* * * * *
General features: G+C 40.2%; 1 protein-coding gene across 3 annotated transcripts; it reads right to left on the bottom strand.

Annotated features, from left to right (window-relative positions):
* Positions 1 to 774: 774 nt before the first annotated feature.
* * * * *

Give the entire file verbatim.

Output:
General features: G+C 40.2%; 1 protein-coding gene across 3 annotated transcripts; it reads right to left on the bottom strand.

Annotated features, from left to right (window-relative positions):
* Positions 1 to 774: 774 nt before the first annotated feature.